Aftershocks : a memoir

by Owusu, Nadia, 1981-

Format: Large Print 2021
Availability: On Order 9 copies
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Summary
"Young Nadia Owusu followed her father, a United Nations official, from Europe to Africa and back again. Just as she and her family settled into a new home, her father would tell them it was time to say their goodbyes. The instability wrought by Nadia's nomadic childhood was deepened by family secrets and fractures, both lived and inherited. Her Armenian American mother, who abandoned Nadia when she was two, would periodically reappear, only to vanish again. Her father, a Ghanaian, the great hero of her life, died when she was thirteen. After his passing, Nadia's stepmother weighed her down with a revelation that was either a bombshell secret or a lie, rife with shaming innuendo. With these and other ruptures, Nadia arrived in New York as a young woman feeling stateless, motherless, and uncertain about her future, yet eager to find her own identity. What followed, however, were periods of depression in which she struggled to hold herself and her siblings together. Aftershocks is the way she hauled herself from the wreckage of her life's perpetual quaking, the means by which she has finally come to understand that the only ground firm enough to count on is the one written into existence by her own hand. Heralding a dazzling new writer, Aftershocks joins the likes of Don't Let's Go to the Dogs Tonight and William Styron's Darkness Visible, and does for race identity what Maggie Nelson does for gender identity in The Argonauts"--
Published Reviews
Booklist Review: "Weaving together her own personal history with that of her parents and the many countries where she was raised, Owusu, author of the chapbook So Devilish a Fire (2018), tells a story of fracture, loss, and mental illness. Owusu's Armenian American mother left the family when Owusu was two, and her Ghanaian father, whom she idolized, died when she was 13, leaving her in the often-resentful care of a Tanzanian stepmother. As an adult, Owusu experienced a mental break following a failed relationship and her stepmother's revelation that her father might have died of AIDS rather than cancer. Owusu's dispatches from the trenches of what she calls madness are brutally metaphoric, elegantly honest, and familiar to readers with similar experiences. In alternating chapters, she explores the many seismic shifts of her childhood and early adulthood, living in African nations torn apart by civil wars and a family torn apart by parental death and abandonment. Aftershocks is a stunning, visceral book about the ways that our stories--of loss, of love, of borders--leave permanent marks on our bodies and minds.Women in Focus: The 19th in 2020"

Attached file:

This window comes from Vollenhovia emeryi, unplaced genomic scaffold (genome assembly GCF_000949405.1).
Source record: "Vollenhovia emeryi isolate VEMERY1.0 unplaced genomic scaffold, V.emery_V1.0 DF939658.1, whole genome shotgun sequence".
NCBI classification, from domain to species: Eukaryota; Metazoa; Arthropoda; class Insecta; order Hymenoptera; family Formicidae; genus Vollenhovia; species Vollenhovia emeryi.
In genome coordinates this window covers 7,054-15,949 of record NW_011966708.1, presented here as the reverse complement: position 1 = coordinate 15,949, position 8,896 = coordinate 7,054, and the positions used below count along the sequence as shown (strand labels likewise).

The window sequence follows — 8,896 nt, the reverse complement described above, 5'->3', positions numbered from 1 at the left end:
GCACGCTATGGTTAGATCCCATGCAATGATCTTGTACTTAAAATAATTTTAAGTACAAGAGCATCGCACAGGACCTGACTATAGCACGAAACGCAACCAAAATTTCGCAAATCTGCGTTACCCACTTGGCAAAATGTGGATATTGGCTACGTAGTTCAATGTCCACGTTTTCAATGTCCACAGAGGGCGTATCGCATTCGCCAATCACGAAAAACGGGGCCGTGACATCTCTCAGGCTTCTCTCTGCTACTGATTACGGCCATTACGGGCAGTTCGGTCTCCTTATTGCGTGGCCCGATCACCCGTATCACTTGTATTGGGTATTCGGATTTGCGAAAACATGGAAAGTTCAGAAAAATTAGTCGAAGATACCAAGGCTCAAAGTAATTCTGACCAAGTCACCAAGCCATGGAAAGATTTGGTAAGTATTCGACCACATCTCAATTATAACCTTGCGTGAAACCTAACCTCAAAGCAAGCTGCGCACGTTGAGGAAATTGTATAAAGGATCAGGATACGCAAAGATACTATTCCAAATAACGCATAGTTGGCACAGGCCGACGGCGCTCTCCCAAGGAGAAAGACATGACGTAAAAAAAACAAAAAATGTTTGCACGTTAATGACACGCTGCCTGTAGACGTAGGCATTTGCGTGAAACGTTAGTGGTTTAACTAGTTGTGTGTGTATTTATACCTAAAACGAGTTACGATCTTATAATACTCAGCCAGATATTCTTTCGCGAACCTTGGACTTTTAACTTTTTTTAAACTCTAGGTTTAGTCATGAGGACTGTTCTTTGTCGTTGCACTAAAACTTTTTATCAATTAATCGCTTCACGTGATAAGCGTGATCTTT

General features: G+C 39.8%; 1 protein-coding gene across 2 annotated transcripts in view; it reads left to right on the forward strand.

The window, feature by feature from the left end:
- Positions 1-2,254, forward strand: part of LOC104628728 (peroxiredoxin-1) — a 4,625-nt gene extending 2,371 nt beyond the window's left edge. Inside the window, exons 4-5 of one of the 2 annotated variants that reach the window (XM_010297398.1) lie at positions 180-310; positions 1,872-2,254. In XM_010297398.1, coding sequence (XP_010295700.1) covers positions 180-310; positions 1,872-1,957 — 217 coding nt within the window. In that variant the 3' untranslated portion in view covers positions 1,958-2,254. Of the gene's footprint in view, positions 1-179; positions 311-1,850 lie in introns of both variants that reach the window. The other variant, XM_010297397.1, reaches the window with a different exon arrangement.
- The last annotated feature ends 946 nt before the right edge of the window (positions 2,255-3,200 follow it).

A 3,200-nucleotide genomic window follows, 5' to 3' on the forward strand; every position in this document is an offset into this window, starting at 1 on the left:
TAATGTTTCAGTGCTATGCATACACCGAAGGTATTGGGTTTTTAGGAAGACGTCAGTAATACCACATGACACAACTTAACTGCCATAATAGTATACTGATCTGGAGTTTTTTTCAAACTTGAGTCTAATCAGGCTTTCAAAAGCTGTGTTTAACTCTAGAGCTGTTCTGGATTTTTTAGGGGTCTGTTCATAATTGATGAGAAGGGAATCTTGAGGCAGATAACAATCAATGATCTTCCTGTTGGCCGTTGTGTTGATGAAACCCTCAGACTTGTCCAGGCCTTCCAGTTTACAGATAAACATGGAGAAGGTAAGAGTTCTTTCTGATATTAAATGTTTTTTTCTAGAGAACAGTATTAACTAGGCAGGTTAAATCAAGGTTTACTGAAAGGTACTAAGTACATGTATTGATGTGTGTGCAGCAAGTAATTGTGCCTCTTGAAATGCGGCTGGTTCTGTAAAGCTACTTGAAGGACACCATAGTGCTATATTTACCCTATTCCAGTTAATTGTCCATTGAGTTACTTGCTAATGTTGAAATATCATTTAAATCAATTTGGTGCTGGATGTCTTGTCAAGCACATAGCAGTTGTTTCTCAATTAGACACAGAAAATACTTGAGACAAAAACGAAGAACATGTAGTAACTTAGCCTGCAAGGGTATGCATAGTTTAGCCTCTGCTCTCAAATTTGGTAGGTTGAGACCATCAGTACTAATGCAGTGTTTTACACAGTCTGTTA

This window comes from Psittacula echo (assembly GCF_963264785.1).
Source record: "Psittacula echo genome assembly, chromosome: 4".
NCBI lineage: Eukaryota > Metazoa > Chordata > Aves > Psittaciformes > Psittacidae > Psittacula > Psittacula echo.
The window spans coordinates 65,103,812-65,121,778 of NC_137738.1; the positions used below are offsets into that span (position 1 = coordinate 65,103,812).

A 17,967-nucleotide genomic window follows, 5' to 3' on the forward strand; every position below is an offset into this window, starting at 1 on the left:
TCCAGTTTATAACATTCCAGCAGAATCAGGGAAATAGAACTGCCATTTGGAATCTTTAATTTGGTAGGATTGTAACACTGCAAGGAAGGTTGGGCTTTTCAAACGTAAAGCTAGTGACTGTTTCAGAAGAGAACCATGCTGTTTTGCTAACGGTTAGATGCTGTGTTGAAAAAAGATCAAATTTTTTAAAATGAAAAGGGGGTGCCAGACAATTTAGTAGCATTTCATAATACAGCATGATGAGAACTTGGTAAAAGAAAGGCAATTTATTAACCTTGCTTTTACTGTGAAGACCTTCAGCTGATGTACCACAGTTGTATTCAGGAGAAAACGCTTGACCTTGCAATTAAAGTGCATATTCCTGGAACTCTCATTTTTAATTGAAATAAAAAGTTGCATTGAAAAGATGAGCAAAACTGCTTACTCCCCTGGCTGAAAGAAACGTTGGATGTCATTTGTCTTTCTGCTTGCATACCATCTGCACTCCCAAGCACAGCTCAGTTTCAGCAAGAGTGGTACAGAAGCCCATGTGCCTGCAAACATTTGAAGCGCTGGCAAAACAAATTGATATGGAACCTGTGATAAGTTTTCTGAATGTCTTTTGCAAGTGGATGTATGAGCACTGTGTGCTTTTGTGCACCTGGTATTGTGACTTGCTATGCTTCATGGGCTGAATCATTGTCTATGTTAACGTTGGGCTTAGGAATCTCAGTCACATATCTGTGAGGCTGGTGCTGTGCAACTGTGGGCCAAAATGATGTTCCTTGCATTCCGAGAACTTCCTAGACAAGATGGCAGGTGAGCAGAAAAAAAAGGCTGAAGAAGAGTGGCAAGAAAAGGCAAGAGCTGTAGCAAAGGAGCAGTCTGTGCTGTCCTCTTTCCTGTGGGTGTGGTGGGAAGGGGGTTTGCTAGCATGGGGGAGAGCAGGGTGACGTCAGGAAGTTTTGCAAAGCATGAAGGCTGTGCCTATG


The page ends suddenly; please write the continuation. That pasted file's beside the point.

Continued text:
From Booklist, Copyright (c) American Library Association. Used with permission.
Publisher's Weekly Review: "In her enthralling memoir, Whiting Award--winner Owusu (So Devilish a Fire) assesses the impact of key events in her life via the metaphor of earthquakes. The biracial daughter of an Armenian mother and Ghanaian father, Owusu's early life was fractured by her parents' divorce and multiple moves necessitated by her father's U.N. career. Living in Rome at age seven, she was visited by her long-absent mother on the day a catastrophic quake hit Armenia, seeding an obsession with earthquakes "and the ways we try to understand the size and scale of impending disaster." She believed "an instrument in my brain"--a kind of emotional seismometer--picked up vibrations and set off protective alarms. Her shaky relationship with her stepmother Anabel, meanwhile, worsened in her teens after her father's death from cancer. College in Manhattan offered escape, but at 28 she was devastated by Anabel's claim that her father died of AIDS: "Although... Anabel was a liar... the alarm continued to sound." A subsequent breakup with a boyfriend released long-suppressed anxiety, and she spent a week sitting in a chair in her apartment--"almost like sitting in my father's lap," and it was only then that she could contemplate the complex love she, her mother, and her stepmother felt for her father. Readers will be moved by this well-wrought memoir. (Jan.)"
(c) Copyright PWxyz, LLC. All rights reserved
Additional Information
Subjects Owusu, Nadia, -- 1981-
Racially mixed women -- United States -- Biography.
Racially mixed women -- Race identity -- United States.
Racially mixed people -- United States -- Biography.
Racially mixed people -- Race identity -- United States.
Large type books.
Racially mixed people.
Racially mixed people -- Race identity.
Racially mixed women.
United States.
Biographies.
Publisher Waterville, Maine :2021
Edition Large print edition.
Language English
Description pages cm
ISBN 9781432888701
1432888706
Other Classic View